Planning for Death.

Donnie and I have been talking a lot about death. Partly because we now have an adult child, so we have to revisit a lot of the decisions we had made previously regarding “worst case scenario” – seeing both of us either dead or incapacitated. But this suddenly feels more urgent to me in the wake of that terrible limo accident 2 weeks ago where several sets of parents were killed. 

As we work through a lot of the legal and personal details of our end-of-life wishes, it has me wanting to pool my friends online and off, what would you do differently? Have you seen any post-death complications that could have been remedied with early planning? Everything from needing multiple copies of keys and knowing passwords to beneficiaries being updated on life insurances. Have you learned any lessons you wouldn’t mind sharing?

Because we’ve realized it’s more than just, “Who takes care of the kids if we die?” question. We also have decided we need to do more to make official our “plans” or “wants” after our death. We’ve always been really blasé about it, simply saying things like, “I don’t care…just cremate me or something.” The problem is, if one of us dies, the other person is NOT going to want to figure out the “or something” while also grieving so it’s easier on them if it’s clearly defined. So we’re thinking about things like, What does a memorial service look like for the non-religious? Or even practical things like, Where does it happen? And then finally, the part we hadn’t really considered until recently…Should we warn all of our religious family that there will be no god at our funerals? I mean, death is terrible and tragic but – for the believers – there is a lot of peace and hope in the afterlife and the acknowledgement of that, will our loved ones who are religious care that we’re having a secular service?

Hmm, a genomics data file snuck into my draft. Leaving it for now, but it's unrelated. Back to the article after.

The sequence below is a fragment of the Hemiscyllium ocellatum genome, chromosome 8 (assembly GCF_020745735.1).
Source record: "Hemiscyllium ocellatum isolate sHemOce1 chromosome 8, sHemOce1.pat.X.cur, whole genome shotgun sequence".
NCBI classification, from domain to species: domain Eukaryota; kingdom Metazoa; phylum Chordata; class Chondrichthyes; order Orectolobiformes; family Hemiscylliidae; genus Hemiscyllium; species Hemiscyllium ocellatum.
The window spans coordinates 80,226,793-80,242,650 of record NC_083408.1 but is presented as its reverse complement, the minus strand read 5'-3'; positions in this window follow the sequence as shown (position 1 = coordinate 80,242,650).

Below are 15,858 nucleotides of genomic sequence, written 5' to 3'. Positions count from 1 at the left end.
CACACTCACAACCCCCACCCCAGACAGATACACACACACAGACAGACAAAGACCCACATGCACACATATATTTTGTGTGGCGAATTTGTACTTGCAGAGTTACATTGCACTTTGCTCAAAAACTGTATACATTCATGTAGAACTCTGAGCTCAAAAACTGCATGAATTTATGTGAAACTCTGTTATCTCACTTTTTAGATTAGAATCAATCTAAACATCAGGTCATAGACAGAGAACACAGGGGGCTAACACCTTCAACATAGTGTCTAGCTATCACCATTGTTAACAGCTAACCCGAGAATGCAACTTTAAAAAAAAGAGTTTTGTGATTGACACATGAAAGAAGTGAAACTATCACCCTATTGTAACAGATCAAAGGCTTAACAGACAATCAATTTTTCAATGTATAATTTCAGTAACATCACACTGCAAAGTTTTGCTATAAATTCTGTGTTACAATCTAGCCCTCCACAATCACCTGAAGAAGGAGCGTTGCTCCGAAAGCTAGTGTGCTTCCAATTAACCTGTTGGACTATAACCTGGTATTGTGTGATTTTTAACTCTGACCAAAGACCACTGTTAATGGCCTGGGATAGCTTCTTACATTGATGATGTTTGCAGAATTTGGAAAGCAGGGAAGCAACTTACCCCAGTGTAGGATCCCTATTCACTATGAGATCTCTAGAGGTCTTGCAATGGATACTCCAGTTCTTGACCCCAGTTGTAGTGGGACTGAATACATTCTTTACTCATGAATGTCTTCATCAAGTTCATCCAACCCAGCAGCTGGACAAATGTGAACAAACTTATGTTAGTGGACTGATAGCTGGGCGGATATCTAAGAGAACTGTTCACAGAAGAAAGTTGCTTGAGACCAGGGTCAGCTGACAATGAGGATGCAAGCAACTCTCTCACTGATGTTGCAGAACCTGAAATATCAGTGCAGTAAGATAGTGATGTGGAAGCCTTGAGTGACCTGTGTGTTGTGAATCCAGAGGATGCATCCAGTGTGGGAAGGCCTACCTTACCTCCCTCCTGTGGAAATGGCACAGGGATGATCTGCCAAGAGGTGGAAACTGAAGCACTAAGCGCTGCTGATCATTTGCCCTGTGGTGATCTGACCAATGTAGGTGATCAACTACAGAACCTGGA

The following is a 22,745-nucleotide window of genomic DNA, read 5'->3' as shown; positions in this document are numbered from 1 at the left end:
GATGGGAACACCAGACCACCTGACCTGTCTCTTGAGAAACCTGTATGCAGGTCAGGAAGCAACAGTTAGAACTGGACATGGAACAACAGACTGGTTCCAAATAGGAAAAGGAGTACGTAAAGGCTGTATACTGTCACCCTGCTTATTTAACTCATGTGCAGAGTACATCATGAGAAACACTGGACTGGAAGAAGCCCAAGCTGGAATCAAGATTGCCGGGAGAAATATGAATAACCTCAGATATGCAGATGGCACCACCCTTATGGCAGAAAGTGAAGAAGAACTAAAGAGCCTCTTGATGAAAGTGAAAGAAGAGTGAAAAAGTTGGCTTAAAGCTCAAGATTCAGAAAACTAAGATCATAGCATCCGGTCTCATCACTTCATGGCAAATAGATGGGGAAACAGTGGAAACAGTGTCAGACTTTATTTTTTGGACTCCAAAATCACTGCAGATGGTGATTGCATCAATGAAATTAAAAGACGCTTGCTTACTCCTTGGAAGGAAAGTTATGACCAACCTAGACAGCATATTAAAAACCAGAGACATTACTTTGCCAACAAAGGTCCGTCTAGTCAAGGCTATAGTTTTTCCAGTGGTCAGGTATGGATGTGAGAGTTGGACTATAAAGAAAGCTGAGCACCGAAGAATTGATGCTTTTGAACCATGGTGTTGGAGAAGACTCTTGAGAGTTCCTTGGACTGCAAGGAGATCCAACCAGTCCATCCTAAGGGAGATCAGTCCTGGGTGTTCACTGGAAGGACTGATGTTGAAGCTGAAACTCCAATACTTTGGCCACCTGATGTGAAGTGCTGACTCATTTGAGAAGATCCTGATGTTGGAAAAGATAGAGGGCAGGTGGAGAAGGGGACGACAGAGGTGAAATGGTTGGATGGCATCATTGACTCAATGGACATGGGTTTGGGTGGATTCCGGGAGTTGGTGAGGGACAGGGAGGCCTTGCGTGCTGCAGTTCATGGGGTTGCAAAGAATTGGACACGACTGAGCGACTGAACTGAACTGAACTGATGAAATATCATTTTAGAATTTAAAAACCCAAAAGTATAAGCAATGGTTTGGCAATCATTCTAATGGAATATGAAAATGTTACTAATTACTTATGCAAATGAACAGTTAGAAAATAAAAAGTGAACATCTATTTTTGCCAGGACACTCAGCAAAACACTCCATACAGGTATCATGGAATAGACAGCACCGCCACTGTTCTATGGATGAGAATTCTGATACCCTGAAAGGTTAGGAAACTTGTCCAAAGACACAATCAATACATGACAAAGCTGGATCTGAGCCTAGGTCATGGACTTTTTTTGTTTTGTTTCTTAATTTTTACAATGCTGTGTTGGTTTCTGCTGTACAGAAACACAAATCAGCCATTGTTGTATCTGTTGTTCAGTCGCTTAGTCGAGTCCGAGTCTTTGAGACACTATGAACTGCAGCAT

Practically speaking, we won’t be around in our own death to see any fallout, but I honestly don’t know if a non-religious ceremony would upset anyone. I mean, if we officially document our wishes there won’t be any arguments, but will people be upset? Do you talk about these things in advance just in case? So that no one is shocked or confused when there’s no religious service? How much do you let people know your wishes when the chances are pretty good they won’t need to know them. Do we wait and save those conversations for people outside our nuclear family for eventual illness diagnosis or something? When – if ever – do you discuss things outside of your marriage and children?

We are making this a priority in the next few weeks and I was wanting to go into it armed with as many experiences from others as I can get. We don’t talk about death enough in our society, so there’s a lot of things I may need to know that I don’t and if tragedy occurs, I’d rather not have to learn in the moment.

12 Comments

  • Tommy

    A giant cluster occurred after dad’s death even with the luxury of plenty of time to prepare. In the aftermath, I voiced a determination to do better in planning for my family to have a clearer delineation of what to do when we are gone.
    I’ve made zero effort in that regard.
    It’s disappointing to feel something so strongly only to drop the ball completely over time.
    Because of this, there is no help I can offer but encourage you to do it……do it well, and share those findings with us…..or at least me. : )

  • Cheryl

    Can’t really address the religious offending part, as that has not been one of the logistical issues. But here’s what I know. Because of the non-religious aspect, we have just held memorial services at the funeral chapel. You can do religious there as well, but we’ve done several non-religious “services” with the funeral people leading it. It’s usually short and sweet and then we either go to the cemetery if that’s the end plan, or to lunch if it’s a cremation thing. I would suggest that you try and do as much of this as possible up front since your kids are still young, including E, and you really don’t want them having to determine things for their parents. Either that, or make sure you have a sibling or close friend informed to help guide this. The first time I had to “help” my mother with, my father’s, was quite an experience as the child, because there is a LOT of stuff you need to do legally in my state that I would have just guessed about. I did laugh when the guy tried to upsell us the “nicest” coffin. I knew enough to know that my father would haunt me because he would be outraged to spend money on anything other than a garbage bag. Now, mom has arranged (and paid for) most everything for her, including her monument, so all I need to do is make a phone call.